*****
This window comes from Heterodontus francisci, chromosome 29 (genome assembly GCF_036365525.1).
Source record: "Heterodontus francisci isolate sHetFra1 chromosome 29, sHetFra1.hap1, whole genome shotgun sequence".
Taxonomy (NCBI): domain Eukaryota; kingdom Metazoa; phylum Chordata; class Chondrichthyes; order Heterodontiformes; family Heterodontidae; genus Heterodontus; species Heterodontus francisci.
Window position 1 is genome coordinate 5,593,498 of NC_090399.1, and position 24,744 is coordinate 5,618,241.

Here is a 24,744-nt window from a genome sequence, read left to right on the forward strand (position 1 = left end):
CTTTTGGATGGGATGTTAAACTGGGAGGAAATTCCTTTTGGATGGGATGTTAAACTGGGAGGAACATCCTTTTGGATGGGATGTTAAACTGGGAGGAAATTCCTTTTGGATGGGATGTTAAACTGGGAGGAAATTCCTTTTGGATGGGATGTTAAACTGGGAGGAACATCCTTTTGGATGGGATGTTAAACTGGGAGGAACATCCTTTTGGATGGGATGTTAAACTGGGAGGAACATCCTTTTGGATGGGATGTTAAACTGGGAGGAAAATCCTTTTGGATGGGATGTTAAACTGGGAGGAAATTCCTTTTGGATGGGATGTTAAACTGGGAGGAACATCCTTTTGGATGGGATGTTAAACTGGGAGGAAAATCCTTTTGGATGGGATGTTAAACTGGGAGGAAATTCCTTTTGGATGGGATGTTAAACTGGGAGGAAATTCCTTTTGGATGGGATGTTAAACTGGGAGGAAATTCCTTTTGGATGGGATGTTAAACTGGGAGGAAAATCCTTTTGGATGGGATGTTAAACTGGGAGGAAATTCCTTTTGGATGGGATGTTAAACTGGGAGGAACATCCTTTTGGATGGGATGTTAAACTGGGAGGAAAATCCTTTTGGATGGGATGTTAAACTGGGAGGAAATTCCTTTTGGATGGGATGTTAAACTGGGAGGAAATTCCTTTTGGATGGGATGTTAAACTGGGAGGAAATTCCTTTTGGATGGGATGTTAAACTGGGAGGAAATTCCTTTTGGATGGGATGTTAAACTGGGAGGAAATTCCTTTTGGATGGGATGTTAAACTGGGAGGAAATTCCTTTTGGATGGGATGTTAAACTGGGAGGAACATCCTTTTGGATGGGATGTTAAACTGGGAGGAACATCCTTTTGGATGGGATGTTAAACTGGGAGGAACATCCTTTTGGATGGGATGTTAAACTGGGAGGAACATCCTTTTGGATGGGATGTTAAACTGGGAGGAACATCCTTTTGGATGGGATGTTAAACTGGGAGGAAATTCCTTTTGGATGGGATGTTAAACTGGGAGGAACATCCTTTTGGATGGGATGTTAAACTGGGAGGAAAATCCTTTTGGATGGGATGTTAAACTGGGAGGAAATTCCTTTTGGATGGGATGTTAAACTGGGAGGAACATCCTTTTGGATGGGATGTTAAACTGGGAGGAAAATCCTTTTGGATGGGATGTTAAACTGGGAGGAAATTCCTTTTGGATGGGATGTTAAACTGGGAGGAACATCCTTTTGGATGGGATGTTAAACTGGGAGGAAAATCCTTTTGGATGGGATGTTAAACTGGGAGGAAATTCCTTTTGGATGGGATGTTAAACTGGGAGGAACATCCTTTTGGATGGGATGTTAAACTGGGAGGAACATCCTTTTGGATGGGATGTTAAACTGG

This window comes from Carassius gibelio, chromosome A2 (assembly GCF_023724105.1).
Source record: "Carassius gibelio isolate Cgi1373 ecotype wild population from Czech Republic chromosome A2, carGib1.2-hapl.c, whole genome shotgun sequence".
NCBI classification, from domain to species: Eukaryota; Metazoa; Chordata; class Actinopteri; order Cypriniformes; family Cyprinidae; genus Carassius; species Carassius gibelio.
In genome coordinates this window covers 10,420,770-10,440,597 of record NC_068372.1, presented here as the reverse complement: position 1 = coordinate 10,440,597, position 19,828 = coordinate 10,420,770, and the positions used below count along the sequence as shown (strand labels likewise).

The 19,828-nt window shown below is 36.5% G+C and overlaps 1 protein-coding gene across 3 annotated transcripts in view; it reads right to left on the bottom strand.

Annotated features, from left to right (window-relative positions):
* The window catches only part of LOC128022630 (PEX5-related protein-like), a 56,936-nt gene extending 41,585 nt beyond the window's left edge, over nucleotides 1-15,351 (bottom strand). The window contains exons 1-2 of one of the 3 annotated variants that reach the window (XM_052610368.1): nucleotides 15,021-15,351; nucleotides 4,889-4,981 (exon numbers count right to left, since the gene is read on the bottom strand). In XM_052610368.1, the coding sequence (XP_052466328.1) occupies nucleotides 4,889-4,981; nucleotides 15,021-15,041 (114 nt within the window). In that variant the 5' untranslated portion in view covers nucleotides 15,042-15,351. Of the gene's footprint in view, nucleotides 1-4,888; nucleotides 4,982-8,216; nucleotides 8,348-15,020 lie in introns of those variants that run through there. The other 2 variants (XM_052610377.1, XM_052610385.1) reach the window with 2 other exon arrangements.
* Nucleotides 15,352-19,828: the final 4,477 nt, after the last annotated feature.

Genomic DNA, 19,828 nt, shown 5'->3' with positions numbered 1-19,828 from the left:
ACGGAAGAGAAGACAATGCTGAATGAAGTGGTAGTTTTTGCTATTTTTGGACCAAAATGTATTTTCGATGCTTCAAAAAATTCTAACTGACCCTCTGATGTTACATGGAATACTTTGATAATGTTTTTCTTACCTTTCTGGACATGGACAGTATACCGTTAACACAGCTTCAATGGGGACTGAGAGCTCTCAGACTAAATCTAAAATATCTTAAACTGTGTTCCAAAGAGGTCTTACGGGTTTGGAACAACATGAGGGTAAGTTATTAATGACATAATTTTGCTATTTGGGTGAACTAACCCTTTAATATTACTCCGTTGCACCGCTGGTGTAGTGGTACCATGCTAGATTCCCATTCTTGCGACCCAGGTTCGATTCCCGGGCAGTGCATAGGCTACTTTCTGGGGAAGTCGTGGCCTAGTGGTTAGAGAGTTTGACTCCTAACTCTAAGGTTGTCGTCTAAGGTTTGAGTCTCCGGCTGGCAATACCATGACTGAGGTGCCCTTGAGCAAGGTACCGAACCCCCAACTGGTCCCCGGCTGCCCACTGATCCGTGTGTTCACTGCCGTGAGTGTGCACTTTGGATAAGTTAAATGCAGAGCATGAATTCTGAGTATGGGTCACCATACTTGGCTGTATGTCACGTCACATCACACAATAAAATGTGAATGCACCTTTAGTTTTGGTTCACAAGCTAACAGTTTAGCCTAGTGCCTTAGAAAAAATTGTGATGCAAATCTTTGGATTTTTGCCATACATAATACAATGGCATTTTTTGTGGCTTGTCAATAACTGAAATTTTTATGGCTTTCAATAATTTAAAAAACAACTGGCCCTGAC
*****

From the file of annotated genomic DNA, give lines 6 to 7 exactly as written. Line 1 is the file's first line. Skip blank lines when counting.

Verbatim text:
CTTTTGGATGGGATGTTAAACTGGGAGGAAATTCCTTTTGGATGGGATGTTAAACTGGGAGGAACATCCTTTTGGATGGGATGTTAAACTGGGAGGAAATTCCTTTTGGATGGGATGTTAAACTGGGAGGAAATTCCTTTTGGATGGGATGTTAAACTGGGAGGAACATCCTTTTGGATGGGATGTTAAACTGGGAGGAACATCCTTTTGGATGGGATGTTAAACTGGGAGGAACATCCTTTTGGATGGGATGTTAAACTGGGAGGAAAATCCTTTTGGATGGGATGTTAAACTGGGAGGAAATTCCTTTTGGATGGGATGTTAAACTGGGAGGAACATCCTTTTGGATGGGATGTTAAACTGGGAGGAAAATCCTTTTGGATGGGATGTTAAACTGGGAGGAAATTCCTTTTGGATGGGATGTTAAACTGGGAGGAAATTCCTTTTGGATGGGATGTTAAACTGGGAGGAAATTCCTTTTGGATGGGATGTTAAACTGGGAGGAAAATCCTTTTGGATGGGATGTTAAACTGGGAGGAAATTCCTTTTGGATGGGATGTTAAACTGGGAGGAACATCCTTTTGGATGGGATGTTAAACTGGGAGGAAAATCCTTTTGGATGGGATGTTAAACTGGGAGGAAATTCCTTTTGGATGGGATGTTAAACTGGGAGGAAATTCCTTTTGGATGGGATGTTAAACTGGGAGGAAATTCCTTTTGGATGGGATGTTAAACTGGGAGGAAATTCCTTTTGGATGGGATGTTAAACTGGGAGGAAATTCCTTTTGGATGGGATGTTAAACTGGGAGGAAATTCCTTTTGGATGGGATGTTAAACTGGGAGGAACATCCTTTTGGATGGGATGTTAAACTGGGAGGAACATCCTTTTGGATGGGATGTTAAACTGGGAGGAACATCCTTTTGGATGGGATGTTAAACTGGGAGGAACATCCTTTTGGATGGGATGTTAAACTGGGAGGAACATCCTTTTGGATGGGATGTTAAACTGGGAGGAAATTCCTTTTGGATGGGATGTTAAACTGGGAGGAACATCCTTTTGGATGGGATGTTAAACTGGGAGGAAAATCCTTTTGGATGGGATGTTAAACTGGGAGGAAATTCCTTTTGGATGGGATGTTAAACTGGGAGGAACATCCTTTTGGATGGGATGTTAAACTGGGAGGAAAATCCTTTTGGATGGGATGTTAAACTGGGAGGAAATTCCTTTTGGATGGGATGTTAAACTGGGAGGAACATCCTTTTGGATGGGATGTTAAACTGGGAGGAAAATCCTTTTGGATGGGATGTTAAACTGGGAGGAAATTCCTTTTGGATGGGATGTTAAACTGGGAGGAACATCCTTTTGGATGGGATGTTAAACTGGGAGGAACATCCTTTTGGATGGGATGTTAAACTGG

This window comes from Carassius gibelio, chromosome A2 (assembly GCF_023724105.1).